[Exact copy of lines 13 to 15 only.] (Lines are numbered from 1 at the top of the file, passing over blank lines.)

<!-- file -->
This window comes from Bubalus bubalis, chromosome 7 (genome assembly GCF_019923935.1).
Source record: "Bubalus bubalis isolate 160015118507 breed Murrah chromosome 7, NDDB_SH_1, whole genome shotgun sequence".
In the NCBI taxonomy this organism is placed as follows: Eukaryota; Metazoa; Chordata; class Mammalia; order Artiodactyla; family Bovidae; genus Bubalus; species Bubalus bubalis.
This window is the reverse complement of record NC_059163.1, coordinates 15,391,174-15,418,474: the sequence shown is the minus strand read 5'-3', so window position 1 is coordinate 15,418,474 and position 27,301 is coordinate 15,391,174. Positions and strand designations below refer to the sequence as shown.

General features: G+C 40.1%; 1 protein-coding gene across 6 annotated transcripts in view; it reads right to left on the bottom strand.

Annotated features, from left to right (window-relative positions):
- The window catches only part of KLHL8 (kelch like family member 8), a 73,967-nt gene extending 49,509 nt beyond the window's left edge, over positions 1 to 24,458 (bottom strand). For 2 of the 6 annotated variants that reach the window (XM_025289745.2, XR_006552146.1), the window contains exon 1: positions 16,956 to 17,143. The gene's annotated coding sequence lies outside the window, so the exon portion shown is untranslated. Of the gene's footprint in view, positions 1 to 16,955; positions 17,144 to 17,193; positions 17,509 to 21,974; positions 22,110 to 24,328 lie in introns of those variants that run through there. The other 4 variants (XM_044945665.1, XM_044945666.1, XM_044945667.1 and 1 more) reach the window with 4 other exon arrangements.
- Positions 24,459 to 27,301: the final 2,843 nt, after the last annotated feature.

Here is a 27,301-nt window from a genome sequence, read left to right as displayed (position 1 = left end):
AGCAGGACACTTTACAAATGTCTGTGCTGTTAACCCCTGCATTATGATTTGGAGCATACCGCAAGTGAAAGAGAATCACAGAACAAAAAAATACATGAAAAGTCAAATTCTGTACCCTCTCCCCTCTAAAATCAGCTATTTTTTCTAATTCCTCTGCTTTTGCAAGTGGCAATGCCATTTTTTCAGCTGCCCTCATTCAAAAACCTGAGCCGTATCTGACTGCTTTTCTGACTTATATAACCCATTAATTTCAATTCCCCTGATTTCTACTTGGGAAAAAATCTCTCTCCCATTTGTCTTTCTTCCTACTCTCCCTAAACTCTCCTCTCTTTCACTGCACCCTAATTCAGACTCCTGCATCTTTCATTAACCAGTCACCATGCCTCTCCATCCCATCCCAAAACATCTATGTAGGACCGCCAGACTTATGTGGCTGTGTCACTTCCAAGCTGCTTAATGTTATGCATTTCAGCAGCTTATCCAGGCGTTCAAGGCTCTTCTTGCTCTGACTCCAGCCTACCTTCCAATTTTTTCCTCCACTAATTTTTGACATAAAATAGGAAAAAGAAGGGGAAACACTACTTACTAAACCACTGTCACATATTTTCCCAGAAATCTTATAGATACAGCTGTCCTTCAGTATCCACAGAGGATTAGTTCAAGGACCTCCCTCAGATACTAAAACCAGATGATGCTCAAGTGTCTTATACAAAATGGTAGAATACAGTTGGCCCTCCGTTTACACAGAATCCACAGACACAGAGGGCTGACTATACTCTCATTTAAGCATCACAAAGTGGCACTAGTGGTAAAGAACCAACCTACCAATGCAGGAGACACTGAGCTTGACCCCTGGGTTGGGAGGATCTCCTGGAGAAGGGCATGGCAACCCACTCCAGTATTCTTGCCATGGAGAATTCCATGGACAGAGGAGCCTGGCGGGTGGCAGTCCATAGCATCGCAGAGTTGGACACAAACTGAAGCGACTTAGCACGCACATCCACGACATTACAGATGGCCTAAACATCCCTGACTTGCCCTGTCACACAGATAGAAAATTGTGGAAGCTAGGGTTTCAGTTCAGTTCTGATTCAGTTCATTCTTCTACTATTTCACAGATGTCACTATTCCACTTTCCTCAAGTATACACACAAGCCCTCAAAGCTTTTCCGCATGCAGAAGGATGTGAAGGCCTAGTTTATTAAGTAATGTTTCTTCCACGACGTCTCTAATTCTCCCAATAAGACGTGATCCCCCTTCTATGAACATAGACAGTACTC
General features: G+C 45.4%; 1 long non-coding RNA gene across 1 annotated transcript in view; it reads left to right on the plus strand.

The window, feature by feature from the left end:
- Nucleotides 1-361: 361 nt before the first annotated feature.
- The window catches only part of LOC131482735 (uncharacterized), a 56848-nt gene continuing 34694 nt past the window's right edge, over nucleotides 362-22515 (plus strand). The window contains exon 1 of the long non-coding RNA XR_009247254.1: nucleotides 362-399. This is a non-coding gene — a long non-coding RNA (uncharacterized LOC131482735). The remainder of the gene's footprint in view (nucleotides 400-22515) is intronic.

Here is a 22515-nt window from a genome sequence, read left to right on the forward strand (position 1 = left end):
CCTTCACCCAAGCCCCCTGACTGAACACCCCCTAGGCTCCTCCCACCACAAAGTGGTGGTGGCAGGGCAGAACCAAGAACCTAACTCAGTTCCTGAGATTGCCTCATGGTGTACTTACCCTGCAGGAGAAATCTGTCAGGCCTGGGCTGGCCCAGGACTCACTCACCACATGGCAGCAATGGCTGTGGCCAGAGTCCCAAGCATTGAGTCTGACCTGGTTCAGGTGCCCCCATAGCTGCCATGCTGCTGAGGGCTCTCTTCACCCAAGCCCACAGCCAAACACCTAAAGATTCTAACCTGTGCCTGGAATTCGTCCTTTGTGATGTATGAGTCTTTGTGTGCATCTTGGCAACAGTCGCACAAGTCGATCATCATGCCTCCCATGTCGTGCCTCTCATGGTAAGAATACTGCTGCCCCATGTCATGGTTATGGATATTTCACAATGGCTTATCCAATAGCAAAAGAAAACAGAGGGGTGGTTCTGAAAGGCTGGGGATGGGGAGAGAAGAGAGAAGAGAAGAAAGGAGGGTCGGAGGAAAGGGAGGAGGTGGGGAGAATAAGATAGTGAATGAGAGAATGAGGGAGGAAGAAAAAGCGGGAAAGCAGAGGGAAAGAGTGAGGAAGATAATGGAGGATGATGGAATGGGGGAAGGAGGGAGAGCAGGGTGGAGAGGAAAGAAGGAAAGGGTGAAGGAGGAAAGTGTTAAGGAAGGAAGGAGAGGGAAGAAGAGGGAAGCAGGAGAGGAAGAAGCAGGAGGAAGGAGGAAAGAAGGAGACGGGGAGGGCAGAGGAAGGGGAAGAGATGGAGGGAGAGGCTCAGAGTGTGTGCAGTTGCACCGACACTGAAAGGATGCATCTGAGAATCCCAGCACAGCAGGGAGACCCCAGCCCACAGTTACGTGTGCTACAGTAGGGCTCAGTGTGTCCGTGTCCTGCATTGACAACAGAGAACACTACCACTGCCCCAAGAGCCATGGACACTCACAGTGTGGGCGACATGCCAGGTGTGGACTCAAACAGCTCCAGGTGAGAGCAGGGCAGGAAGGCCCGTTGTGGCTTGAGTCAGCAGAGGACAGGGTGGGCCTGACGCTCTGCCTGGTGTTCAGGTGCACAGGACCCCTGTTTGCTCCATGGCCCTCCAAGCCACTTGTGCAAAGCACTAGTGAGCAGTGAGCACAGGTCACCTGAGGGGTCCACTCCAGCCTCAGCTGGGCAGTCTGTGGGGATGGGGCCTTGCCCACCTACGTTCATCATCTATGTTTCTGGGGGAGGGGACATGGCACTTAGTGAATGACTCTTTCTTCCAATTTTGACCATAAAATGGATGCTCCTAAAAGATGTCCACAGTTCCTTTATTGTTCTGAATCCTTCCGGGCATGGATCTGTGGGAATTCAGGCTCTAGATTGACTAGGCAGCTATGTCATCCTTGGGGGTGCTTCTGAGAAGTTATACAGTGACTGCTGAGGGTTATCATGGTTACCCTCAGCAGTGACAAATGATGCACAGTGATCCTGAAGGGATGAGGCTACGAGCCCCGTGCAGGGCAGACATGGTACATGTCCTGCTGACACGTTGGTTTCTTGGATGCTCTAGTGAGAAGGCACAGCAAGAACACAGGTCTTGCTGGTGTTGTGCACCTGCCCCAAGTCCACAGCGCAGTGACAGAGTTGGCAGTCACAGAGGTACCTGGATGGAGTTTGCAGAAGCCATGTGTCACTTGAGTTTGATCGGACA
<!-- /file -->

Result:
- Nucleotides 1-361: 361 nt before the first annotated feature.
- The window catches only part of LOC131482735 (uncharacterized), a 56848-nt gene continuing 34694 nt past the window's right edge, over nucleotides 362-22515 (plus strand). The window contains exon 1 of the long non-coding RNA XR_009247254.1: nucleotides 362-399. This is a non-coding gene — a long non-coding RNA (uncharacterized LOC131482735). The remainder of the gene's footprint in view (nucleotides 400-22515) is intronic.

Here is a 22515-nt window from a genome sequence, read left to right on the forward strand (position 1 = left end):